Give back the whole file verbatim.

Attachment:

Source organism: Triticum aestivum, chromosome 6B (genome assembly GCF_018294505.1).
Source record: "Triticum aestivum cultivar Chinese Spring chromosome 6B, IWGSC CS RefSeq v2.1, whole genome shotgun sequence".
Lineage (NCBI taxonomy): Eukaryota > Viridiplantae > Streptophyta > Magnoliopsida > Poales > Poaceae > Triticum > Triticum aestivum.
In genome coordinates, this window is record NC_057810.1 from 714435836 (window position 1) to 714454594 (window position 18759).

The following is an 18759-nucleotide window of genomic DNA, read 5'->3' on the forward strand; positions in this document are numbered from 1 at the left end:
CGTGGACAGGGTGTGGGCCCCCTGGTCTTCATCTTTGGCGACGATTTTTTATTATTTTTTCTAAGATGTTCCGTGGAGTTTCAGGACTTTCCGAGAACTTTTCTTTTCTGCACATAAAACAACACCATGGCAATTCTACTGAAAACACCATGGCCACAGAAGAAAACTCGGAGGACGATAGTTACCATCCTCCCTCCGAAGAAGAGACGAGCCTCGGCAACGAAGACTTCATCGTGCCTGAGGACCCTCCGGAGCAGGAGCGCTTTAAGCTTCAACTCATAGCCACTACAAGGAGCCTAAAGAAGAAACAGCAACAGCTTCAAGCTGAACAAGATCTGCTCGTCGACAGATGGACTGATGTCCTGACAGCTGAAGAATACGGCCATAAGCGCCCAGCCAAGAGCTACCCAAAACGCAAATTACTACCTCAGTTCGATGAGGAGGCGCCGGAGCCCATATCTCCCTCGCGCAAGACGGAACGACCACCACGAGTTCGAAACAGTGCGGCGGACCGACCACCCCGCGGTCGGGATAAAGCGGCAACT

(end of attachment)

Source organism: Triticum aestivum, chromosome 6B (genome assembly GCF_018294505.1).
Source record: "Triticum aestivum cultivar Chinese Spring chromosome 6B, IWGSC CS RefSeq v2.1, whole genome shotgun sequence".
Lineage (NCBI taxonomy): Eukaryota > Viridiplantae > Streptophyta > Magnoliopsida > Poales > Poaceae > Triticum > Triticum aestivum.
In genome coordinates, this window is record NC_057810.1 from 714435836 (window position 1) to 714454594 (window position 18759).

The following is an 18759-nucleotide window of genomic DNA, read 5'->3' on the forward strand; positions in this document are numbered from 1 at the left end:
CGTGGACAGGGTGTGGGCCCCCTGGTCTTCATCTTTGGCGACGATTTTTTATTATTTTTTCTAAGATGTTCCGTGGAGTTTCAGGACTTTCCGAGAACTTTTCTTTTCTGCACATAAAACAACACCATGGCAATTCTACTGAAAACACCATGGCCACAGAAGAAAACTCGGAGGACGATAGTTACCATCCTCCCTCCGAAGAAGAGACGAGCCTCGGCAACGAAGACTTCATCGTGCCTGAGGACCCTCCGGAGCAGGAGCGCTTTAAGCTTCAACTCATAGCCACTACAAGGAGCCTAAAGAAGAAACAGCAACAGCTTCAAGCTGAACAAGATCTGCTCGTCGACAGATGGACTGATGTCCTGACAGCTGAAGAATACGGCCATAAGCGCCCAGCCAAGAGCTACCCAAAACGCAAATTACTACCTCAGTTCGATGAGGAGGCGCCGGAGCCCATATCTCCCTCGCGCAAGACGGAACGACCACCACGAGTTCGAAACAGTGCGGCGGACCGACCACCCCGCGGTCGGGATAAAGCGGCAACT